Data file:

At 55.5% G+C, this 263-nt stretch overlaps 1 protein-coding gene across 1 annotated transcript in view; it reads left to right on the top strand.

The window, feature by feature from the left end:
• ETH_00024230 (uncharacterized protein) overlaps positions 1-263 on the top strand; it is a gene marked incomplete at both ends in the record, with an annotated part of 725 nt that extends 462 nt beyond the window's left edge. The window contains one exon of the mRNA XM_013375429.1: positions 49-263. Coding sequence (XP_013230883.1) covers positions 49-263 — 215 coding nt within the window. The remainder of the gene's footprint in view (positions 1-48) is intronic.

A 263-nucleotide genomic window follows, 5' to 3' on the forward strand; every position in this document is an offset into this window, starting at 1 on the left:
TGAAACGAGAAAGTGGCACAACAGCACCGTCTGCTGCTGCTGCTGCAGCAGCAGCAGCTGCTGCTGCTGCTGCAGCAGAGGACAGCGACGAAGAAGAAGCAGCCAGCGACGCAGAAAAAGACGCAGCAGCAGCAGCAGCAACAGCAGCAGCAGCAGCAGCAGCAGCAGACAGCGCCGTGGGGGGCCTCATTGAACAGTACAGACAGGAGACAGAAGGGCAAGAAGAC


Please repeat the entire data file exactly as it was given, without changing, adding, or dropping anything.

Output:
At 55.5% G+C, this 263-nt stretch overlaps 1 protein-coding gene across 1 annotated transcript in view; it reads left to right on the top strand.

The window, feature by feature from the left end:
• ETH_00024230 (uncharacterized protein) overlaps positions 1-263 on the top strand; it is a gene marked incomplete at both ends in the record, with an annotated part of 725 nt that extends 462 nt beyond the window's left edge. The window contains one exon of the mRNA XM_013375429.1: positions 49-263. Coding sequence (XP_013230883.1) covers positions 49-263 — 215 coding nt within the window. The remainder of the gene's footprint in view (positions 1-48) is intronic.

A 263-nucleotide genomic window follows, 5' to 3' on the forward strand; every position in this document is an offset into this window, starting at 1 on the left:
TGAAACGAGAAAGTGGCACAACAGCACCGTCTGCTGCTGCTGCTGCAGCAGCAGCAGCTGCTGCTGCTGCTGCAGCAGAGGACAGCGACGAAGAAGAAGCAGCCAGCGACGCAGAAAAAGACGCAGCAGCAGCAGCAGCAACAGCAGCAGCAGCAGCAGCAGCAGCAGACAGCGCCGTGGGGGGCCTCATTGAACAGTACAGACAGGAGACAGAAGGGCAAGAAGAC